Lean Finely Textured Beef
The Utah Department of Agriculture and Food considers Lean Finely Textured Beef (LFTB) to be safe.
The UDAF cites a variety of reason for this; LFTB is all beef, it is not an ingredient added to ground beef, it is a product from a beef cow, just like the many other cuts of beef, and ground beef we consume.
It undergoes the same USDA inspection and regulation process that all other beef cuts go through.
We feel, as long as it is a safe product, consumers should have the choice of purchasing it or not.
Safety is how we evaluate this food product.
Lean Finely Textured Beef has been studied by the USDA and found safe. We don't see any studies that contradict that.
This is not a new product. It has been on the market for 20 or more years.
It is likely we've had some in the past. It is 95% lean and 5% fat. That is leaner than most ground beef we buy at the store. That's one of the reasons it was developed.
This process is a wise use of our natural resources.
According to the American Meat Institute this process is able to capture more usable meat product from the animals to reduce the number of beef cows slaughtered each year by more than one million animals. That means fewer truckloads of cattle going to market which translates to reduced costs to consumers and the ability to get more protein into the diets of people who can't afford it.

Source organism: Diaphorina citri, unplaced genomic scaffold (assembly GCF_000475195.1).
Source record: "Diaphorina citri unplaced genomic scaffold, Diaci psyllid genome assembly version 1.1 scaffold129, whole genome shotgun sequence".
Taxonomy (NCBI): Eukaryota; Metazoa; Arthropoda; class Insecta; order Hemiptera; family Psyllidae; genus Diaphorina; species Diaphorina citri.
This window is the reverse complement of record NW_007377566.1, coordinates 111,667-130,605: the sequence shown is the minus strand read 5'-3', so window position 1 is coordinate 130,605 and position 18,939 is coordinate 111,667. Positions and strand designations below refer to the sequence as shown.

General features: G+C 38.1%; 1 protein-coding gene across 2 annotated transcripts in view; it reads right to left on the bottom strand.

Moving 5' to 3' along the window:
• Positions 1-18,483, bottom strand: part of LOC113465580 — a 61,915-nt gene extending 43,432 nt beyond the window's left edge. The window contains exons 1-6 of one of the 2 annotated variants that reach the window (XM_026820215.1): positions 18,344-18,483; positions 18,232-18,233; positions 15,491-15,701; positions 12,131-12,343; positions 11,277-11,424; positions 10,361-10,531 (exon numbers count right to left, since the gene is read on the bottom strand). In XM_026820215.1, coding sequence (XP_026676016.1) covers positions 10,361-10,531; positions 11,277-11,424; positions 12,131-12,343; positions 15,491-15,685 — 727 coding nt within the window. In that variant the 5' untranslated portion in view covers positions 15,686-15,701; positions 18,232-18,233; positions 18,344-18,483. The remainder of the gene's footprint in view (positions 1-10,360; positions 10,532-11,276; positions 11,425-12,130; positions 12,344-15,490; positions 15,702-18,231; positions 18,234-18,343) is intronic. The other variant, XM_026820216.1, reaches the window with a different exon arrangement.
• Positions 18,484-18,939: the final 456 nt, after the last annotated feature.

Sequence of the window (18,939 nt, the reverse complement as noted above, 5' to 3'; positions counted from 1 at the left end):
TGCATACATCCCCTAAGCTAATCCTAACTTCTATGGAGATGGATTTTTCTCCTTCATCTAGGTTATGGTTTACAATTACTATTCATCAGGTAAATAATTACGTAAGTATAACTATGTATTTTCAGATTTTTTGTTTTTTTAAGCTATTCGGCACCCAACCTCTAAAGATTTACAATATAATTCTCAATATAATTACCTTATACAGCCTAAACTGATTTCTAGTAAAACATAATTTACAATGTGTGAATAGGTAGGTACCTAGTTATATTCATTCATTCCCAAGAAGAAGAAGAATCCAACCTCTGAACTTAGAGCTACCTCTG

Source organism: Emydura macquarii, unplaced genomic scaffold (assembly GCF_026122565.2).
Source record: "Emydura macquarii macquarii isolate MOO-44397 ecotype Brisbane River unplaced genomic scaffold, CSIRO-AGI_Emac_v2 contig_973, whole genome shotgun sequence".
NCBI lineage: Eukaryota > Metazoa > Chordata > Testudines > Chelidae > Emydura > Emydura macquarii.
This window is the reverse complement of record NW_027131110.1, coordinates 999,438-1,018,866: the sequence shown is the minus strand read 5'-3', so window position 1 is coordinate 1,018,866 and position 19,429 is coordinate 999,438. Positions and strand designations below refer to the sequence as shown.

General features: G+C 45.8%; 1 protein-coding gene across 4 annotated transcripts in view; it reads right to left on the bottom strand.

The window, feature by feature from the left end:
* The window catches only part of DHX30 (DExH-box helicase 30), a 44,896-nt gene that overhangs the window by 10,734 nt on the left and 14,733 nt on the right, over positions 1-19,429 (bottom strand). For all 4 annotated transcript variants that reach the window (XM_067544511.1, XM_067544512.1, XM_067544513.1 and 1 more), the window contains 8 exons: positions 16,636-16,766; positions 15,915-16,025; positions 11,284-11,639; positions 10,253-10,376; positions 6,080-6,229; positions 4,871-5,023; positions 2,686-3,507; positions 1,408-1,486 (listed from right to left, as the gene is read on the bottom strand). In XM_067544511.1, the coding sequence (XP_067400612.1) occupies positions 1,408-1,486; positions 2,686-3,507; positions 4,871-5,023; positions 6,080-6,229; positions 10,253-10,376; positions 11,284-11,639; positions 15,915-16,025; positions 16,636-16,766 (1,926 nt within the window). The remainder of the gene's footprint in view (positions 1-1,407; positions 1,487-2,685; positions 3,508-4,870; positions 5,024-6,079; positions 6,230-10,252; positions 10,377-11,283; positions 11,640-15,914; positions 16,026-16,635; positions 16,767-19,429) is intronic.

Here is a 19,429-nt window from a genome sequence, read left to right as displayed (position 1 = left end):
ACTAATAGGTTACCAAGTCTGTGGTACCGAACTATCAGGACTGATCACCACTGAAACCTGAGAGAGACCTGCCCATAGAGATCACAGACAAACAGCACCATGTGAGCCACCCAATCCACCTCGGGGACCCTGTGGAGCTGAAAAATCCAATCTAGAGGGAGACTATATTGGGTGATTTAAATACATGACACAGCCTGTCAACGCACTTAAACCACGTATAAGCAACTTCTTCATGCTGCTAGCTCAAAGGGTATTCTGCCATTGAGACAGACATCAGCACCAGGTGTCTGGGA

We feel the issue here is one of perception, not health and safety.
Some consumers may be put off by the slang term given the product by some mass media outlets. We feel that is unfortunate.
Regarding the issue of the use of Ammonium hydroxide.
Ammonium hydroxide is simply ammonia and water. It is used in small amounts to elevate the beef's PH level and prevent the spread of E-coli. Ammonium hydroxide, at food processing levels, has been around since 1974 when the FDA studied it and approved its use.
It is used in other food production such as baked goods, cheeses, chocolates and puddings.
More information is available at these links.
View a video from Beef Products International
Interview with Barry Carpenter, CEO of the National Meat Association
MEDIA ARTICLES OF INTEREST
Experts say other things worse than pink slime are already in ground beef.
How ABC News smeared a stellar company with 'pink slime'
'Pink slime' not based on facts
Links to other articles about Lean Beef Trimmings
posted March. 27, 2012